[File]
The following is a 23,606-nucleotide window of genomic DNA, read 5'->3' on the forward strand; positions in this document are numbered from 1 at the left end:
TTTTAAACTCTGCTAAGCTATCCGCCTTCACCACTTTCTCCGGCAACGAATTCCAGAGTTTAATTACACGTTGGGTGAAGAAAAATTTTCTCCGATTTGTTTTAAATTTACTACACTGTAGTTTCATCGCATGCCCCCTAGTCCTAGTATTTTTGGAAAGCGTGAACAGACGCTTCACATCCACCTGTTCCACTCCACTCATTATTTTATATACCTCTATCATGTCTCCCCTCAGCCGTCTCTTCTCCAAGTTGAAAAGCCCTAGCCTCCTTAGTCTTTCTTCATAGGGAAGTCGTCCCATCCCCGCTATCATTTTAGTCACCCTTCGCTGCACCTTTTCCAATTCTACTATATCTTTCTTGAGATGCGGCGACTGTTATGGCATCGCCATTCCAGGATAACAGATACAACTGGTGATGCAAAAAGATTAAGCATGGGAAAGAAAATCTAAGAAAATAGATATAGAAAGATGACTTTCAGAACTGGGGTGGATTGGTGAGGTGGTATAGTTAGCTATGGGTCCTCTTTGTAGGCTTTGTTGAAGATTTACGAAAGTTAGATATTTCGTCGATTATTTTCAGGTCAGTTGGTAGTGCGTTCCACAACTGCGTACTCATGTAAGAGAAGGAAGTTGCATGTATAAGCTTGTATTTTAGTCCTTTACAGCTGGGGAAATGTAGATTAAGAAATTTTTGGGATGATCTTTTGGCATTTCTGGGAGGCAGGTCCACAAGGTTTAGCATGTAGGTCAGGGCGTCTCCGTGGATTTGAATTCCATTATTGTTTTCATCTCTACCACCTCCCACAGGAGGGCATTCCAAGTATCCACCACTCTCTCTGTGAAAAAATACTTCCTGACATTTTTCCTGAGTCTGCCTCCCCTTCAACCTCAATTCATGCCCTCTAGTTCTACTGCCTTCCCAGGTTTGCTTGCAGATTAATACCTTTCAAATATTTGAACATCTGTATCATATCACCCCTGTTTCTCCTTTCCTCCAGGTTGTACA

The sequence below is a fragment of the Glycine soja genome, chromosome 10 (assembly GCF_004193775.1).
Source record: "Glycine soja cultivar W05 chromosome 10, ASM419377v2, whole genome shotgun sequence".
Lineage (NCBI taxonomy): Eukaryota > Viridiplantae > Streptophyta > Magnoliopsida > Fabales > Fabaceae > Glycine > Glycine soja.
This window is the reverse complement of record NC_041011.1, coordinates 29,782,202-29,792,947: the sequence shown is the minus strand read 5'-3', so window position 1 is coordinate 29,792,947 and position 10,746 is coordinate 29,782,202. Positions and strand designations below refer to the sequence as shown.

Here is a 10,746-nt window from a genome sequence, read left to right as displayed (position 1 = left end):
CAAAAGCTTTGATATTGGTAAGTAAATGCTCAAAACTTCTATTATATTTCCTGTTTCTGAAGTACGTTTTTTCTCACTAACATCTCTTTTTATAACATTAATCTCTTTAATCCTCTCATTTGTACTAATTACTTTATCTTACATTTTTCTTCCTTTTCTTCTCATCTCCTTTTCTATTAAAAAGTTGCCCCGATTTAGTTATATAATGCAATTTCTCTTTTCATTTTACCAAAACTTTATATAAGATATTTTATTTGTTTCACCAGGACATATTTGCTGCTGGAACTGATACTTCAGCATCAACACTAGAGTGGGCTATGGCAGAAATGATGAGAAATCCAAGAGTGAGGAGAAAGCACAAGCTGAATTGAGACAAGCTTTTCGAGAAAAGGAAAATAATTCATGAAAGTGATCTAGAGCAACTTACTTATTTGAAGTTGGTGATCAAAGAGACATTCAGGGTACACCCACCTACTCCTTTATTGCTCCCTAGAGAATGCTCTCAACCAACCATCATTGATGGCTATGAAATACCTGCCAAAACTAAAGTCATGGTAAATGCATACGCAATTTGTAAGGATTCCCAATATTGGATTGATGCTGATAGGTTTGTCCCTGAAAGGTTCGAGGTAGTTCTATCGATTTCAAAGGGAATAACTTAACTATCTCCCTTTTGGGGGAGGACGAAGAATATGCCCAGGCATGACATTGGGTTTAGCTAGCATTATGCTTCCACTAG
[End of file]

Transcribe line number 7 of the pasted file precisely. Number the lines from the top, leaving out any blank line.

Here is a 10,746-nt window from a genome sequence, read left to right as displayed (position 1 = left end):